Spaceflight Insider

Aerojet Rocketdyne completes 3-D printed parts for Orion Spacecraft

Orion's reaction control system will keep the spacecraft's heat shield properly oriented during reentry. Image Credit: NASA

Orion’s reaction control system will keep the spacecraft’s heat shield properly oriented during re-entry. Image Credit: NASA

Aerojet Rocketdyne has recently completed 12 additively manufactured production nozzle extensions for use aboard NASA’s Orion spacecraft. The nozzle extensions are part of the Orion crew capsule reaction control system (RCS) that Aerojet Rocketdyne is building for NASA and Lockheed Martin, the spacecraft’s prime contractors.

“These components are the first additively manufactured parts we have provided for the Orion spacecraft,” said Julie Van Kleeck, vice president of Advanced Space & Launch Programs at Aerojet Rocketdyne. “The reaction control system on the Orion crew module is critical for astronaut crew safety, which is why we have invested heavily in the development and testing of additively manufactured components.”

The 12 nozzles were made on a single additive manufacturing machine in three weeks, which is an approximately 40 percent reduction in production time in comparison to conventional manufacturing methods. Aerojet Rocketdyne will now conduct a series of inspections and hot-fire tests to qualify the components for  use during Orion’s Exploration Mission-1 (EM-1) test flight on 2018.

The reaction control system will provide the Orion crew module with the ability to control its course after separating from the service module and ensure that the heat shield is properly oriented during re-entry. After re-entry, the system will keep the crew module stable under its parachutes and in a proper orientation for splashdown.

Additive manufacturing, also known as 3-D printing, reduces the cost to produce components, shortens build times and allows engineers to design components that were once impossible to make using traditional manufacturing techniques.

“The company has had several successes in developing this 3-D printing technology for a broad range of products – from discrete component demonstrations to hot-fire testing of engines and propulsion systems made entirely with additive manufacturing. Now, we can add qualifying components for human spaceflight programs to that list of accomplishments,” said Jay Littles, director of Advanced Launch Vehicle Propulsion at Aerojet Rocketdyne.

Aerojet Rocketdyne has been working in conjunction with NASA and the Air Force for over two decades to evolve the technology of additive manufacturing to meet the strict requirements of aerospace systems.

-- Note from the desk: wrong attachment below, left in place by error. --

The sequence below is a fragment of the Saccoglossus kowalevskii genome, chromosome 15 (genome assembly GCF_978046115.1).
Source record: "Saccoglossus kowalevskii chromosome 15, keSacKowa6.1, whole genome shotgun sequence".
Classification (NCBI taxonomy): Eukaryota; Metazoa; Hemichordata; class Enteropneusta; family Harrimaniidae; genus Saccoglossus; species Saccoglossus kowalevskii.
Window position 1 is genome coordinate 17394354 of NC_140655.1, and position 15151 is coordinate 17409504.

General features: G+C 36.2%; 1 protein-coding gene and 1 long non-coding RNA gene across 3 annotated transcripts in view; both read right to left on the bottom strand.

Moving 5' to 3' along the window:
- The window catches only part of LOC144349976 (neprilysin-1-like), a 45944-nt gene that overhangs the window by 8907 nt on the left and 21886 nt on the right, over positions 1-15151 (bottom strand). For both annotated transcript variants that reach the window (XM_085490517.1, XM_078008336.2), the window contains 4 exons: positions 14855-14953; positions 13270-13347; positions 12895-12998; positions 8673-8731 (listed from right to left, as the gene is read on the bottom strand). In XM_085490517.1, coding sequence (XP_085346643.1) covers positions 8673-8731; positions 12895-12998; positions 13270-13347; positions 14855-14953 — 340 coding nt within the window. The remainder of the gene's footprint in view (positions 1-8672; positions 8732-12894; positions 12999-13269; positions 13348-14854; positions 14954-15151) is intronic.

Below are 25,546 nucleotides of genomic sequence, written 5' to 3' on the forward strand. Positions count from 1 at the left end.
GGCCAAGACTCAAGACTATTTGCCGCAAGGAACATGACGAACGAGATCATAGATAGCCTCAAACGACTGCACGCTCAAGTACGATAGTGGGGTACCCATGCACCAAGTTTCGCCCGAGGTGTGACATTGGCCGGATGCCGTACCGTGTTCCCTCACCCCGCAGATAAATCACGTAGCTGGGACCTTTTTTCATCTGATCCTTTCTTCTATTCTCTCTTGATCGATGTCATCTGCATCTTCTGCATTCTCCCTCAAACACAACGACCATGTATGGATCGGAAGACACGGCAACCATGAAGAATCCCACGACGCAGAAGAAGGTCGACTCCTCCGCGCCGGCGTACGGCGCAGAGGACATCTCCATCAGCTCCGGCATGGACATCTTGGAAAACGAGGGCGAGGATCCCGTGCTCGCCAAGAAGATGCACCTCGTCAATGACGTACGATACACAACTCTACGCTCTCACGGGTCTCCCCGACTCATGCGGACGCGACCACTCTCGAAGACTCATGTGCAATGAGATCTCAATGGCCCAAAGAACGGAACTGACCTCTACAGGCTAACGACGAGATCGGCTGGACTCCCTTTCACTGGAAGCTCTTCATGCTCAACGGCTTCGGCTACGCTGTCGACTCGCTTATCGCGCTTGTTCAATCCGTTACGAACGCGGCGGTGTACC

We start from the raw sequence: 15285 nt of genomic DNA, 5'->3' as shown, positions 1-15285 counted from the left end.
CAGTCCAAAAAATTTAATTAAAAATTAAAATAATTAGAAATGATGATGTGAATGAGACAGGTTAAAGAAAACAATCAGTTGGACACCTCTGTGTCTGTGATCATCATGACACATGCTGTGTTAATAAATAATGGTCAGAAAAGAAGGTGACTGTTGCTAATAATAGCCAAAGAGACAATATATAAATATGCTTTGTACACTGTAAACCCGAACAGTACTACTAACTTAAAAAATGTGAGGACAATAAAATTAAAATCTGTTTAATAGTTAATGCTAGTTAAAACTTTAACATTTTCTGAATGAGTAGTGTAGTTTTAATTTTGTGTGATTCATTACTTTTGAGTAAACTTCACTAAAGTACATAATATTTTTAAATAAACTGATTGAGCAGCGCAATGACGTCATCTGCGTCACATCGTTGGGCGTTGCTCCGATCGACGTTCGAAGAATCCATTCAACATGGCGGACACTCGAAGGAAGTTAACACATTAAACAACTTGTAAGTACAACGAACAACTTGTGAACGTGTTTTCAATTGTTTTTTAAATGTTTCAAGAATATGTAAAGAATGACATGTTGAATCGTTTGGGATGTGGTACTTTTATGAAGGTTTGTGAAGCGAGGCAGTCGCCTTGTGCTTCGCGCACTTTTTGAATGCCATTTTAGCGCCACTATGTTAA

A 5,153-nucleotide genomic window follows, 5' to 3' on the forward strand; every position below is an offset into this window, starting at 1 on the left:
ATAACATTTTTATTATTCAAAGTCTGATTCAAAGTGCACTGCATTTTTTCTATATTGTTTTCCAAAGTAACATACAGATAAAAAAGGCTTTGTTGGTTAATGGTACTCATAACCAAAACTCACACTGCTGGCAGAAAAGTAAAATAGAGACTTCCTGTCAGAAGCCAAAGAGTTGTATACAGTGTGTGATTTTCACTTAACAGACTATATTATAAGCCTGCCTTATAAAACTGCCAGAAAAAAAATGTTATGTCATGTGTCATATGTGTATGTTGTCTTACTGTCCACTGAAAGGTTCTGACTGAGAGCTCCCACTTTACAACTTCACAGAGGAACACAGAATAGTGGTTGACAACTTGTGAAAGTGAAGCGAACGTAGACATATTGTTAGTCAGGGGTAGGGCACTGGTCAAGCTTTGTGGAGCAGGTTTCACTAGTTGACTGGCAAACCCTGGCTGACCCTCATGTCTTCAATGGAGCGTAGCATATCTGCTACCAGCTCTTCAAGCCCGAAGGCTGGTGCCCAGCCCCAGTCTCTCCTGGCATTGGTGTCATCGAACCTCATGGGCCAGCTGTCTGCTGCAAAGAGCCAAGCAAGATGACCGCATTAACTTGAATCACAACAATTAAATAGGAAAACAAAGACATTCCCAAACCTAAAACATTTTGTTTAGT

“We have invested the time and resources necessary to gain a thorough understanding of not only what it takes to build components, but how they will perform in their harsh environments,” added Littles. “What sets us apart from someone just buying a 3-D printer is that we understand the process from start to finish, from feed powders to the optimized machine process parameters, to the resulting material microstructures and material properties. Beyond the materials characterization efforts, we’ve analyzed and tested the components to ensure that they perform as designed.”

In 2018, an uncrewed Orion spacecraft will be launched atop NASA’s Space Launch System (SLS) rocket from Launch Complex 39B at Kennedy Space Center in Florida. During Exploration Mission-1, Orion will travel thousands of miles beyond the Moon on a journey that will last approximately three weeks.

Video courtesy of Aerojet Rocketdyne


Jim Sharkey is a lab assistant, writer and general science enthusiast who grew up in Enid, Oklahoma, the hometown of Skylab and Shuttle astronaut Owen K. Garriott. As a young Star Trek fan he participated in the letter-writing campaign which resulted in the space shuttle prototype being named Enterprise. While his academic studies have ranged from psychology and archaeology to biology, he has never lost his passion for space exploration. Jim began blogging about science, science fiction and futurism in 2004. Jim resides in the San Francisco Bay area and has attended NASA Socials for the Mars Science Laboratory Curiosity rover landing and the NASA LADEE lunar orbiter launch.

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